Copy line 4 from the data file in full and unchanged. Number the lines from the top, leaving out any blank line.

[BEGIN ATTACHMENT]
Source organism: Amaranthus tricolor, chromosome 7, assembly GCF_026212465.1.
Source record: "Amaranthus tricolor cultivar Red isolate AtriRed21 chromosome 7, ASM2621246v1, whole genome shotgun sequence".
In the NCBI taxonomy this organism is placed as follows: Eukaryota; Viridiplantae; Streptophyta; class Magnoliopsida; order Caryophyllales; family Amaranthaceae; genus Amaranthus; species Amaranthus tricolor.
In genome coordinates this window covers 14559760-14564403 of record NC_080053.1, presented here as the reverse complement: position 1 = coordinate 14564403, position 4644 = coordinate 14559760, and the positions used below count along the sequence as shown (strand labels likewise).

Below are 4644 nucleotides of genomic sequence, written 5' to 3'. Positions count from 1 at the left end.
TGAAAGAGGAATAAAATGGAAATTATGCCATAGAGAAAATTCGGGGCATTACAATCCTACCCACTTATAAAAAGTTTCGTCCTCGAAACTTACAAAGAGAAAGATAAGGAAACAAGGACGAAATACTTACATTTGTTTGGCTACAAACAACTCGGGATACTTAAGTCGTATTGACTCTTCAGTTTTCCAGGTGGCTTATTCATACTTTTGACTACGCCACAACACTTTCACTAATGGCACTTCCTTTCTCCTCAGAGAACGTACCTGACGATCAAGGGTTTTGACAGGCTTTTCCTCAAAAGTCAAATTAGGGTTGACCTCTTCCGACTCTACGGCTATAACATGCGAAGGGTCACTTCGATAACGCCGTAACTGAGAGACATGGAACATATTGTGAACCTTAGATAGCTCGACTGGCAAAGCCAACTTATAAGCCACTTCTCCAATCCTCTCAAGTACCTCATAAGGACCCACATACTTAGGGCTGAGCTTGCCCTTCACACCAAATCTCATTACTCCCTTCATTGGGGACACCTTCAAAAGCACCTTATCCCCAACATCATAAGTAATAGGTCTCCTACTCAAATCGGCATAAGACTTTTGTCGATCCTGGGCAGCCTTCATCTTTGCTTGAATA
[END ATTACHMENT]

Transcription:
In genome coordinates this window covers 14559760-14564403 of record NC_080053.1, presented here as the reverse complement: position 1 = coordinate 14564403, position 4644 = coordinate 14559760, and the positions used below count along the sequence as shown (strand labels likewise).